Electronic cigarettes – "e-cigs" – are lighting up growth in the otherwise declining tobacco industry. Not to be left out, Hollywood is jumping on the trend. And, there may be a way for investors to get in on it, too.
When bold-faced celebrities take to something, they go all out. That's in part why e-cigs are finding their way into gossip columns these days. Lindsay Lohan and Leonardo DiCaprio, for example, are often photographed with an e-cig on their lips. Robert Pattinson was seen puffing on them after his breakup with Kristen Stewart. Romantic comedy staple Katherine Heigl smoked one on-air during a late-night TV talk show interview. Rolling Stone Ron Wood is a fan and even Charlie Sheen tried dabbling in the e-cig business with his own brand, NicoSheen.
(Read: On the Call: Altria Group CEO Barrington)
But one player is right now on top: Lorillard. The 253 year-old tobacco company controls nearly half of the young market. But, is it the stock to play in a hot market or is it the whole thing just all smoke but no fire?
According to a recent report by Wells Fargo analyst Bonnie Herzog, the e-cig market is roughly between $5 billion and $6 billion in sales, with the United States accounting for $2 billion by year's end. According to Herzog's survey of tobacco retail contacts representing more than 40,000 American convenience stores, annual growth for e-cigs in the third quarter of 2013 were about 30% higher than last year. E-cig sales in the US are expected to hit $10 billion by 2017.
Not surprisingly, cigarette manufacturers are looking to e-cigs as their salvation from declining traditional tobacco sales. Conventional cigarettes sales are expected to decline every year by nearly 7% for the next ten years. Meanwhile, e-cig dollars sales are expected to increase by more than 34% per year on average for the next decade. That means the $28.7 billion in tobacco sales this year are forecasted to shrink o $14.3 billion in 2023. E-cigs are expected to be $27.2 billion ten years from now.
While operating profit margins are lower than conventional cigarettes today (19.5% for e-cigs versus 43% for conventional cigarettes), that's expected to change by 2019, when e-cigs are projected to have operating profit margins of nearly 55% compared to forecasted profit margins of 54% for conventional cigarettes that year. For retailers, e-cigs already give them 50% higher margins than conventional sales.
(Read: On the Call: Reynolds American CEO Daniel Delen)
So, while e-cigs are smaller and less profitable right now for manufacturers, they are expected to take over and be even more profitable than conventional cigarettes in the next few years. And big tobacco is taking action on this.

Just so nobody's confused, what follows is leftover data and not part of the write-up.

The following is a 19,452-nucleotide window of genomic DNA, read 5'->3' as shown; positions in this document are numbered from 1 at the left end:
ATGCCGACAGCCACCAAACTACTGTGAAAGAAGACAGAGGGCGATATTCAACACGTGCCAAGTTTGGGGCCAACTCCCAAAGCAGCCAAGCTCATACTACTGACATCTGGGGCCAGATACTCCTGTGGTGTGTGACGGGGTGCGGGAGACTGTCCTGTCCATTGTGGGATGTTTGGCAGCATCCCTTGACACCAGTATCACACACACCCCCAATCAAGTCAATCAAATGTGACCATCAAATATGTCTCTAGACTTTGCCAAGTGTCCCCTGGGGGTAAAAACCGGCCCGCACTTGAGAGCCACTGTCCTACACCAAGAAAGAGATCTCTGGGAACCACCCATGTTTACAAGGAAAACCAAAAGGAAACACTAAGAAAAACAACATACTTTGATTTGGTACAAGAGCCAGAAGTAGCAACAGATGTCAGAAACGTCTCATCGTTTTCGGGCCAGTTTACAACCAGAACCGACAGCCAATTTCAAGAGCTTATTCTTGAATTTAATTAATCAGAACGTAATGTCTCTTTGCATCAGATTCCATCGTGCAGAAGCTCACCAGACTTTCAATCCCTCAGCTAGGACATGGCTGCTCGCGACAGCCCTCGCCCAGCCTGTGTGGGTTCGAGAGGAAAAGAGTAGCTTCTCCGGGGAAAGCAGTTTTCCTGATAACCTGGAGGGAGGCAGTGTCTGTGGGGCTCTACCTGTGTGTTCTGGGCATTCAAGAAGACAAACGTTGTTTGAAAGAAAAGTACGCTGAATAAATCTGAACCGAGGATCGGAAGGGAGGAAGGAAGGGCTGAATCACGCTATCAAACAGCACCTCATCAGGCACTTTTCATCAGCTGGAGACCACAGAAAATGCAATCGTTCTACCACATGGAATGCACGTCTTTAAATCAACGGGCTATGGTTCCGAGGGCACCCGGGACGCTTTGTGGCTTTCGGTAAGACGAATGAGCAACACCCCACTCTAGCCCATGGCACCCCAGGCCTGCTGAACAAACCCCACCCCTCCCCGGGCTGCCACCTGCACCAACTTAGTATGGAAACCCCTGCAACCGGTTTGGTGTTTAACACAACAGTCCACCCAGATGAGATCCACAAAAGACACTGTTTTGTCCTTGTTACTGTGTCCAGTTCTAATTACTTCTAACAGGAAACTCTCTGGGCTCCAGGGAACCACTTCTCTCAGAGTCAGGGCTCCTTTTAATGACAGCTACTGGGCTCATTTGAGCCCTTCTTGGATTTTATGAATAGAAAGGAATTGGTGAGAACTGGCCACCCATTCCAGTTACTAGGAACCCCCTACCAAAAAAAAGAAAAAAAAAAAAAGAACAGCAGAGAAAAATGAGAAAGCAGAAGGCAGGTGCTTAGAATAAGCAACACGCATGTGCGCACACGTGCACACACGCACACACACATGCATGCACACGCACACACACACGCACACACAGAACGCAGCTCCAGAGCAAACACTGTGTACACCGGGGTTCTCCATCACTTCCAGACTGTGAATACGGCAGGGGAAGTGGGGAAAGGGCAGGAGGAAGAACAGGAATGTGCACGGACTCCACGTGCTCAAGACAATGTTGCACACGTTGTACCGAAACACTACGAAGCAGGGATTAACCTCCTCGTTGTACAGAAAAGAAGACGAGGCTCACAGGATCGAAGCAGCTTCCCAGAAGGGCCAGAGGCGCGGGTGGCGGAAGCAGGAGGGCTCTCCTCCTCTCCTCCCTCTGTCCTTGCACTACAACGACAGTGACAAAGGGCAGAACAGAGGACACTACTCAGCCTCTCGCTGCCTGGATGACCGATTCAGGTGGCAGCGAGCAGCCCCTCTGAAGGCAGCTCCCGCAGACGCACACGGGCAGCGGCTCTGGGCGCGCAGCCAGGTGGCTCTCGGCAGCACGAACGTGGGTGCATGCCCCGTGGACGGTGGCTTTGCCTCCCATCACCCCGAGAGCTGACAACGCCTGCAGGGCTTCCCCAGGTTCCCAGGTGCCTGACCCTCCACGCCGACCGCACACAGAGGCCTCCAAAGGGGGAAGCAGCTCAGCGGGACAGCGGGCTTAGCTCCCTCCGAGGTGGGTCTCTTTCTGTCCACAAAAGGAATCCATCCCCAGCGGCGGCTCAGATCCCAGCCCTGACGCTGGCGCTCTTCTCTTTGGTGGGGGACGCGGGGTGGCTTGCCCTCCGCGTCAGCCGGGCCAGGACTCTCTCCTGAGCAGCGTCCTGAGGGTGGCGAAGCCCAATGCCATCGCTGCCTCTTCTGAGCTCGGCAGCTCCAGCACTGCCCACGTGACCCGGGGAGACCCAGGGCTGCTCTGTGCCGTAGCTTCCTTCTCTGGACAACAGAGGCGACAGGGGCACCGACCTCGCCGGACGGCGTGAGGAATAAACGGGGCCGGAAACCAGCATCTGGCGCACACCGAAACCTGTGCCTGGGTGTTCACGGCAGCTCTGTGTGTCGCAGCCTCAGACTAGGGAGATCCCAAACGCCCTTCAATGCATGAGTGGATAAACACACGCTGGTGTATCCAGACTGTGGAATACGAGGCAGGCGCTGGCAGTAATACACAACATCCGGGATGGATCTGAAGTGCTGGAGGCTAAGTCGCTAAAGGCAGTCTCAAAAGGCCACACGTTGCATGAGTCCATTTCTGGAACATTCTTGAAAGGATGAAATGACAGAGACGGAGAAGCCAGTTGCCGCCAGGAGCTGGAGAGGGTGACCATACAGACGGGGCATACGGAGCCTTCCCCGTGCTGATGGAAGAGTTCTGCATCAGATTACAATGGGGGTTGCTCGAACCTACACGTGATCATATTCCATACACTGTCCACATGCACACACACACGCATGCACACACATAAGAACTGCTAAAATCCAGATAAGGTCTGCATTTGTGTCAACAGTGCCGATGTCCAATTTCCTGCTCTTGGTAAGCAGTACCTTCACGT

The largest e-cig player right now is relatively one of the smaller of the big players in conventional cigarettes. Lorillard acquired e-cig company Blu Ecigs for $135 million in April 2012. According to Lorillard, the "blu" brand has 49% of the e-cig market share. Lorillard also acquired Britain's Skycig for $49 million earlier in the month. Close behind blu in market share is privately held NJOY, which received $75 million in funding this summer from investors including Sean Parker (the man behind Napster and Facebook) and PayPal founder Peter Thiel.
Of course, the other tobacco companies are looking to jump in this market as big as they can. Phillip Morris spends nearly a quarter of a billion dollars a year on research and development in "next-gen products". And, industry giant Altria launched its e-cig brand, MarkTen, back in June.
With that in mind, is Lorillard the stock to buy to get into the e-cig market?
CNBC contributor Zachary Karabell, president of River Twice Research, says jumping into a stock because it's a fad isn't the greatest idea in general. "Quirky retail niche stocks can do incredibly well, but they can also be fads that then collapse a lot more quickly than you can get out of the trade," warns Karabell. "For every SodaStream, which is a niche product, there is a Crocs, which equally was."
That said, he does believe that the e-cig market will grow. However, it also may face some regulation, he says, but not to the same extent as traditional cigarettes.
Talking Numbers contributor Richard Ross, Global Technical Strategist at Auerbach Grayson, thinks the technicals for Lorillard are bearish in the short term.
"While the concept of inhaling vaporized liquid nicotine sounds like something out of 'Breaking Bad', the charts are actually breaking out," says Ross. The stock is up 20% in the last two months, Ross points out, "but I wouldn't chase it here".
"Short-term, I'm a seller or I'm on the sidelines," says Ross. "Longer-term, I'd look to get involved on a pullback."
To see the rest of Karabell's fundamental analysis and Ross' technical analysis on Lorillard, watch the video above.
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